I was in a supermarket recently and my items came to £3.01 and the only cash I had on me was a £5.00 note. When I said to the person on the checkout sorry I don’t have the penny, immediately the lady in the queue behind me said; “I’ve got a penny” and delved into her purse and handed it to me without a second thought.
I thanked her kindly whilst thinking this act of impulsive generosity to a stranger was heart-warming.
This moment came to mind again when I received through the post, unsolicited mail from a well-known charity, containing a set of Christmas cards. With a message saying in essence, this is our gift to you. Seemingly it appeared that the charity was giving a complete stranger a kind gift. But no, the sentiment was not as such. Because what they were really saying is that can we please have a £5.00 donation in return – it’s meant to look like an act of goodwill but really they just wanted the money.
This is far from a kind gesture and is more of a bullying tactic, to play on our guilt and social and moral duty, because it’s a charity.
This is not positive marketing. This is not how to engage with potential customers. Has pressure replaced persuasion?
Gaining trust and winning confidence
In business we need to build relationships, and the best way to do this is by gaining trust and winning confidence in our products and services, our knowledge and expertise or just perhaps in our everyday thinking.
We need to look at the lady in the supermarket queue and give away a little of what we have for free without the greed and expectation of return. I’m not talking products or series necessarily, more our knowledge, experience and insight with no strings attached.
This enables us to build relationships, generate trust and gain customer/client confidence in who we are as a business and what we stand for.
This type of relationship building leads to commercial success, not pressure.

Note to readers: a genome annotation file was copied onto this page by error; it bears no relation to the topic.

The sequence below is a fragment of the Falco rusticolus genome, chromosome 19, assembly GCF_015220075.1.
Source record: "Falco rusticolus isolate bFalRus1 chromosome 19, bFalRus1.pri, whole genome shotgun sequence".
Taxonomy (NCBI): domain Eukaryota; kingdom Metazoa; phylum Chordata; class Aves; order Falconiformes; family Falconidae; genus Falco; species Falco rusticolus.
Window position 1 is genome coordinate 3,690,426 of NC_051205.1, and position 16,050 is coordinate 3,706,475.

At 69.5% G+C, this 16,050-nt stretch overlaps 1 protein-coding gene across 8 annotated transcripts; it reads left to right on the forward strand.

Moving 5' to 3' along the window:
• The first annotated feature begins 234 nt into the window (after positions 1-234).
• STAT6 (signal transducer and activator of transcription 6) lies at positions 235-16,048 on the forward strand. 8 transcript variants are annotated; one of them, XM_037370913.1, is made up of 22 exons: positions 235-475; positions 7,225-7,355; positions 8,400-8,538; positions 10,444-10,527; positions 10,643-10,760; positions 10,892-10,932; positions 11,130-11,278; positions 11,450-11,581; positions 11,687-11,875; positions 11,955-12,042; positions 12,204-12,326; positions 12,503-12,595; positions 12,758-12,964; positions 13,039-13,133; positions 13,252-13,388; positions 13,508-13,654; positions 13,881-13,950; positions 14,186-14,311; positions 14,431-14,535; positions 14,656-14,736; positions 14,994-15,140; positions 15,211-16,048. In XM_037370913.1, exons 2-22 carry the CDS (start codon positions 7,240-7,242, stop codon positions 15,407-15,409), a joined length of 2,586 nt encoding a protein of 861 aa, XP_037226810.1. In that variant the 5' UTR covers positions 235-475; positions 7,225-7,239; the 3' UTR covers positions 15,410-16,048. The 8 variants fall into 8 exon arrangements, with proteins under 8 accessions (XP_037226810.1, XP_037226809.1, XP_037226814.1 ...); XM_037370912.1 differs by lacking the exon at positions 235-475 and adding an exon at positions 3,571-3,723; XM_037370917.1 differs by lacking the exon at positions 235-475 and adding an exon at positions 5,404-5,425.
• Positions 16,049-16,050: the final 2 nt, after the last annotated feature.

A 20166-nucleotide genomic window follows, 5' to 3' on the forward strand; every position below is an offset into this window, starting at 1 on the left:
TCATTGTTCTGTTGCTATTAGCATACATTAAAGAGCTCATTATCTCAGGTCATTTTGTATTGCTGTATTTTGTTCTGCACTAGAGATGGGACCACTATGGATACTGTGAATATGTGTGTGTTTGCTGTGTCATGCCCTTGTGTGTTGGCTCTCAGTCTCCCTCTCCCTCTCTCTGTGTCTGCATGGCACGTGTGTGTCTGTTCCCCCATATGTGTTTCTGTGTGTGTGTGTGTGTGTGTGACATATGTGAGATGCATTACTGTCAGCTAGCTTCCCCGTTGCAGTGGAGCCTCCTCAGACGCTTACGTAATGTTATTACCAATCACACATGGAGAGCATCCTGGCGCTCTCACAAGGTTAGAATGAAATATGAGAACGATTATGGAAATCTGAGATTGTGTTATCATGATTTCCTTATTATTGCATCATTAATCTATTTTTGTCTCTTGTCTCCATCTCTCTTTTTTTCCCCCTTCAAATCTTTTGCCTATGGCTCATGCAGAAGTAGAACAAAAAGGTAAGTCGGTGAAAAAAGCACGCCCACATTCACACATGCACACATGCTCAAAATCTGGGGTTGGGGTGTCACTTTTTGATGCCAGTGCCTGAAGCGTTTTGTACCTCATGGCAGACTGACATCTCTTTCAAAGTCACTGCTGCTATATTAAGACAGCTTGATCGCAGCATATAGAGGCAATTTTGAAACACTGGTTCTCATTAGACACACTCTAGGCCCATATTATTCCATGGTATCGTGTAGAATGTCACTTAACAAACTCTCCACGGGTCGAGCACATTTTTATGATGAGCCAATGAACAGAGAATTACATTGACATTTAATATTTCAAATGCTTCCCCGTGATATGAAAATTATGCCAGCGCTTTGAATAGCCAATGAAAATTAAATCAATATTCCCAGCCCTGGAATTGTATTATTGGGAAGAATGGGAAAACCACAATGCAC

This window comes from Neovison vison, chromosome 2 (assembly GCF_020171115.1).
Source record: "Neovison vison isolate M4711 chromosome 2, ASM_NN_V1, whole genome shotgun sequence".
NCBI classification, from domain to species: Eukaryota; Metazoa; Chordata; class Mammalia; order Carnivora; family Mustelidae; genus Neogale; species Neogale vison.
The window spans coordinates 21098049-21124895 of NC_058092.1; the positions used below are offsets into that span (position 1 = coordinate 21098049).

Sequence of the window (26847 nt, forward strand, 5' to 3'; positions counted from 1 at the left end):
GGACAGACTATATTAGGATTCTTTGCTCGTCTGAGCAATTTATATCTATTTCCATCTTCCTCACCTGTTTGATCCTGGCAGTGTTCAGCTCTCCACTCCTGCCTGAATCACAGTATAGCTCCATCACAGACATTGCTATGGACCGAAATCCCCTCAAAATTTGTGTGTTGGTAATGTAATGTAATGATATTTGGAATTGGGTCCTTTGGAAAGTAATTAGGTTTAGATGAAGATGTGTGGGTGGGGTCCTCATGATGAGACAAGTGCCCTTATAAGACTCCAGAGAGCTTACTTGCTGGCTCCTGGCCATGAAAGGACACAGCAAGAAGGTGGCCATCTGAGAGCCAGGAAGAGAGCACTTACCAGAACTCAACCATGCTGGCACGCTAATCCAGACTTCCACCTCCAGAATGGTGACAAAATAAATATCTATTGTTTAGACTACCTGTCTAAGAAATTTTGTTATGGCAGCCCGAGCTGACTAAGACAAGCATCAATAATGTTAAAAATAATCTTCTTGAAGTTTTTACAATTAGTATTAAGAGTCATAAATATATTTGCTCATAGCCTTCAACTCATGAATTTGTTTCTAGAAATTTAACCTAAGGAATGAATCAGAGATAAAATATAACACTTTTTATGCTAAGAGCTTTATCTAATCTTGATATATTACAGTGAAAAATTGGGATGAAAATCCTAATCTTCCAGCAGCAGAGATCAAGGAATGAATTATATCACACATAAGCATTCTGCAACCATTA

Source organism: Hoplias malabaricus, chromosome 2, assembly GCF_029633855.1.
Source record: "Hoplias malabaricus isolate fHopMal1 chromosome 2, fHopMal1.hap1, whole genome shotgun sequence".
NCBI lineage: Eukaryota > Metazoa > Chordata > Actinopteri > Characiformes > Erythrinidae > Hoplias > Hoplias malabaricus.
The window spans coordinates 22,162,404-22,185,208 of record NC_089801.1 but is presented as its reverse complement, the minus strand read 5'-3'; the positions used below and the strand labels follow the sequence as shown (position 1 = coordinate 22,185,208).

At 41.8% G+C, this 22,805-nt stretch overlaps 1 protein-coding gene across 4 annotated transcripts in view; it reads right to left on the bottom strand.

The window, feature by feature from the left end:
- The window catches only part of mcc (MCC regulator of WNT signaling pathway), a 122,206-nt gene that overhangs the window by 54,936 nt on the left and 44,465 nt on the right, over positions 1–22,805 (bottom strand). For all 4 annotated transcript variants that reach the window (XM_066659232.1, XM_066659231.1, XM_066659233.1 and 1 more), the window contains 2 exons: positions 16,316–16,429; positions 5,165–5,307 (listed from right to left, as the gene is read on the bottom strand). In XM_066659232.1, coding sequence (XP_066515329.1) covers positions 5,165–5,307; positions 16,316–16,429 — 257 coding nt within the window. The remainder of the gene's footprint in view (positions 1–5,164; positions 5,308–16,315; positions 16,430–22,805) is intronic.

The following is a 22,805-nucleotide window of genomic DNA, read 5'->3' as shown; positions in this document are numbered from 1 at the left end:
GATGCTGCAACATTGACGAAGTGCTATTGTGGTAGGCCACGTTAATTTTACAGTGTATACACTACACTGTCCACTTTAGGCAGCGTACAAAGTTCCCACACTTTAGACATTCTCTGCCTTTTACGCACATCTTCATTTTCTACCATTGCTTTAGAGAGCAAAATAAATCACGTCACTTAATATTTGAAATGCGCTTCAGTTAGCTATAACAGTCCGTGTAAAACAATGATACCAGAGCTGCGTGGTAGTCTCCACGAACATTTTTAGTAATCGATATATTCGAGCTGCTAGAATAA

Better customer engagement
Many people talk about content marketing and how this has enabled better customer engagement and part of it is true. So long as we remember how to connect with our audiences.
Repeatedly brands and organisations forget that their customers are humans and by injecting a little humanity into their own messaging creates authenticity. Giving your business a personality is essential, and learn how to share this effectively – when you make friends with someone new you don’t expect a return from them straight away, you barely know each other. It takes time before you can ask for their support, you need to get to know them and build mutual trust.
The same applies to new customers, you can’t approach someone new and expect instant gratification when you haven’t put in the ground work to establish yourself as a worthy supplier.
Avoid using communications messages that portray your products and services as reliable, functional and practical, this doesn’t create excitement but rather think in terms of what messaging you can share that evokes something meaningful, gratifying and reassuring. Engage on an emotional level and be more well-intentioned, give people something they can use to enhance their work-life.
Therefore, use social and digital platforms (free mediums) to give away your free information and start building relationships with potential new customers and learn about them, what they need and how you can give it to them.
Avoid assuming they want your free Christmas cards and are willing to give you £5.00 because they don’t realise you’re trying to manipulate them.
Write articles about you the benefits of your products and services, create and share videos on how to install or apply your products. Ask already loyal customers to share their experiences and why they chose you and keep on choosing you. It might sound simple, that’s because it is.
Sometimes we get caught up in the supposed need to create bold printed adverts and glossy product brochures, and forget we need to ask the questions what will benefit your customers more; learning about your business, why you do what you do and why you’re (hopefully) the best at it.
Information is free, or at least it can be, surely we can give away a few nuggets every now and again.